The “let’s make a deal, case by case” strategy assures that you cannot have a long range capital plan backed by impact fees. Then you go back to the old way of handling growth:

Approve the development – express surprise at overcrowded facilities – wait until it is a crisis – pass a bond issue – raise taxes to pay for it. That’s a really expensive, inefficient way to do things and it leads to a lousy quality of life.

Our commissioners have recently come to look at impact fees as slush funds rather than tools for planning and funding facilities. A majority recently decided that they wanted to use sidewalk impact fees for economic development.

That’s not legal. A local government cannot impose impact fees unless there is a rational connection between the fee and the cost the development will bring to the community. There is no rational nexus between sidewalks and economic development. There is a consequence to treating impact fees as slush funds. If they are not carefully designed and legally implemented then those who have paid into the funds can ask for their money back

THIRD POINT: Does a pro-development commission lower your taxes?


I would wager that it never does anywhere, but I can prove it didn’t inMartinCounty.

In 2000 Martin County ad valorem taxes amounted to $76.8 million dollars.

That’s $606 a person.

Then we had the biggest  building boom in history,

In 2010 ad valorem taxes were $135 million dollars or $923 a person.

That’s an increase of 52%.


FY2000  General Fund $47,953,979 + Other AdValorem $28,925,568 = $76,879,547  – by Annual Report

      $76,879,549/126,731 = $606.36/person          

FY2010  General Fund $85,954,632 + other AdValorem  $49,109,976 = $135,064,608 – by Annual Report

      $135,064,608/146,318 = $923.09


FOURTH POINT: Pro-business commissioners will run government like a business. They understand the bottom line and they will watch every dollar.

They have not been watching your dollars. They have been acting like kids in a candy store.

$200,000 for a sign for a county park?

$10 million dollars for a water park that will have annual operation and maintenance costs of $900,000?

Bonding the county road tax through 2026 to pay for roads to Port St. Lucie and encourage development west of PalmCity? Have you noticed how many roads in town are patched instead of resurfaced because there isn’t any gas tax money available?

Diverting over $8 million dollars of ad valorem taxes in the last four years to encourage redevelopment in CRAs? Drive through Golden Gate and Port Salerno and see if you can figure out where it went.

$4 million dollars for an airport consultant for five years?

Letting developers commitments go uncollected? West Jensen agreed to pay the County $750,000 toward the cost ofGreen River Parkway. The County still hasn’t collected.

$300,000 to plan a mooring field over grass beds in the Indian River Aquatic Preserve? A $2 million laundry/restroom building to serve the mooring field?

I could go on and on and on.

Meanwhile some county non-profits pay $50 an hour to use a single room in a county facilities and others get exclusive use of a building for $1 a year.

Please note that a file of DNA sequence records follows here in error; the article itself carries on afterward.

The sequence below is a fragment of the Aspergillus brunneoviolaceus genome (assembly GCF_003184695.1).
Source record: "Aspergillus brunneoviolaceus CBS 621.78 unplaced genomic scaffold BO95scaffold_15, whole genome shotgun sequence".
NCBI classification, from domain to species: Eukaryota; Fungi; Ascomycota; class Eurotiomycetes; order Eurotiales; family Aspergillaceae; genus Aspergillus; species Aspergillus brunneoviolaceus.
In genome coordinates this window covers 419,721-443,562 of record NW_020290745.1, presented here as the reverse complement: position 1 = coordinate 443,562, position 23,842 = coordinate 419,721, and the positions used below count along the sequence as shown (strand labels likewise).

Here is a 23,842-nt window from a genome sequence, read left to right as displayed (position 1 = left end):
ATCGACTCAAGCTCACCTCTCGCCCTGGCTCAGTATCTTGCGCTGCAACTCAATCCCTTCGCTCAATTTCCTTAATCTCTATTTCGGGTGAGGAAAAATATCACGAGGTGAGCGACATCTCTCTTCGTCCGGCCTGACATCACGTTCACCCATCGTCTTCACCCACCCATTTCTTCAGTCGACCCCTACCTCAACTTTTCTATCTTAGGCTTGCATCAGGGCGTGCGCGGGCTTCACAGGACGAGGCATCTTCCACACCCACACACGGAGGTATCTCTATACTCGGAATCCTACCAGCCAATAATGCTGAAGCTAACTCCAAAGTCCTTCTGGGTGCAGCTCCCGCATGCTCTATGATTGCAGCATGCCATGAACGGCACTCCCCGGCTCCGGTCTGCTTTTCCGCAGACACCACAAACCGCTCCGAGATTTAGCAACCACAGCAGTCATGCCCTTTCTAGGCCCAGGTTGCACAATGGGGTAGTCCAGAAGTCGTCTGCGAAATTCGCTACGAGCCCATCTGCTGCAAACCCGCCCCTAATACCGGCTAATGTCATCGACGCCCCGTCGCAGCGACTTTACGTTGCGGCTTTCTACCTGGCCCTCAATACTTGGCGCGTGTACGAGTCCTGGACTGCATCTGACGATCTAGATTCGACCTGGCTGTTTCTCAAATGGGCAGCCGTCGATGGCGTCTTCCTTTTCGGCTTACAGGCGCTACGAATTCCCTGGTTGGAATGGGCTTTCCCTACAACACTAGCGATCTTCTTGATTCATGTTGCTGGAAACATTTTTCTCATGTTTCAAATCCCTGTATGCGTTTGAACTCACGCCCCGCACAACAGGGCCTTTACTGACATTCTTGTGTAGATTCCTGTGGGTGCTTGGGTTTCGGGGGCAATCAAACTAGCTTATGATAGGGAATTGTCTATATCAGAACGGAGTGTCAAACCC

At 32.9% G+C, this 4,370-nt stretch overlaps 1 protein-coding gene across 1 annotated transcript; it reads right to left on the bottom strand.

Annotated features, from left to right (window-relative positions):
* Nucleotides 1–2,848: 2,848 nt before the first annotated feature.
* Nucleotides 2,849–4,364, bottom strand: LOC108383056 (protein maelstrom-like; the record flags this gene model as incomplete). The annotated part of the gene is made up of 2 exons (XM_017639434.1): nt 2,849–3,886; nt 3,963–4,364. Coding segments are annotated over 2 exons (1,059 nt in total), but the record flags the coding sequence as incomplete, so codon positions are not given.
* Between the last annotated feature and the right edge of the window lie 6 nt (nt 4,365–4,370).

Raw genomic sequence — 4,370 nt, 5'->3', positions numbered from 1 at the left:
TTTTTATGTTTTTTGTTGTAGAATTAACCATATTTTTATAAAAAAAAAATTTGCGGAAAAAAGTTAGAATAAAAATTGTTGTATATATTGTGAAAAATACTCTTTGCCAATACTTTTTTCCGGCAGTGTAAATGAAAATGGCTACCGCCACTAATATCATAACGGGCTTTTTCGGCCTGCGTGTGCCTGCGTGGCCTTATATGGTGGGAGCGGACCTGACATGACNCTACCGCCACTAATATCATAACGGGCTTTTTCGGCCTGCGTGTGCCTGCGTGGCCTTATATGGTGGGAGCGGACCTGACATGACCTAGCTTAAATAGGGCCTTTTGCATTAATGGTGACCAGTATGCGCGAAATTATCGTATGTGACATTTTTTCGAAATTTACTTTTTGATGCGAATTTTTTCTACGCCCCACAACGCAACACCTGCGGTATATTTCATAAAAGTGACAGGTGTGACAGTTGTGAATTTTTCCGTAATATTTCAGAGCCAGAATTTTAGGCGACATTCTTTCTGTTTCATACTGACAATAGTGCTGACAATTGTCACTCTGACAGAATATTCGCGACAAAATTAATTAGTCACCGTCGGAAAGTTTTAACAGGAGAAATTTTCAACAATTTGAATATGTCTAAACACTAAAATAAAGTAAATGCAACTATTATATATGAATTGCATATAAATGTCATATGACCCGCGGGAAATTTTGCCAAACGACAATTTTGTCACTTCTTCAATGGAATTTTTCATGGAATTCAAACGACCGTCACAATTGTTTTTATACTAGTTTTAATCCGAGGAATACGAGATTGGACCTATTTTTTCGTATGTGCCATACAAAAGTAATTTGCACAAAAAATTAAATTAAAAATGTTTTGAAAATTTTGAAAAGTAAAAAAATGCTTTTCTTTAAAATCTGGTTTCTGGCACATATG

While county commissioners to the south were being indicted by aggressive prosecutors and local governments were making systemic changes to prevent favoritism and corruption, the Martin majority decided to see and hear no evil.

Palm Beach County now has an auditor to monitor spending. Cities and counties to the south have adopted strict new rules to prevent conflicts of interest.

And in Martin County Commissioners voted down a requirement to identify applicants for planning approvals. They didn’t want to know if they had a conflict of interest.

LAST POINT: Can we make the recession go away by approving lots of new developments to rebuild the housing bubble?

It seems like an unlikely solution.

Because of the bubble bursting, over 4000 housing units inMartin County are vacant and for sale or for rent. That doesn’t include houses that are tangled in foreclosure and can’t be sold or rented until that’s cleared up.

On top of that we have 3500 residential units in already approved projects that aren’t building and are asking for time extensions.

And there is remaining vacant residential land inside the urban service district that allows for 5800 units.

Last year building permits were issued for 183  new residential units  in unincorporated Martin County.

If we approve 8300 more units, how is that going to help?

We have a reality check next door to us in Port St. Lucie. The City has approved 5 huge Developments of Regional impact. The PSL economy and local government finances are in lots worse shape than ours.

We have a very good comp plan in place. It says: “Fiscal conservancy should be a major public value underlying the continuing development review process to assure that funding for adequate public facilitiesis assured prior to approval of new development and that County policies facilitate efficient and cost effective provision of services. The County shall formulate and carry out necessary fiscal management policies and practices, including impact fees, if needed, to assure such fiscal conservancy.”

We need to demand that that policy be followed. We need to find commissioners who understand it and will follow it. Whether you look at things as a tree hugger or a banker you need to know that your government is being careful with your money.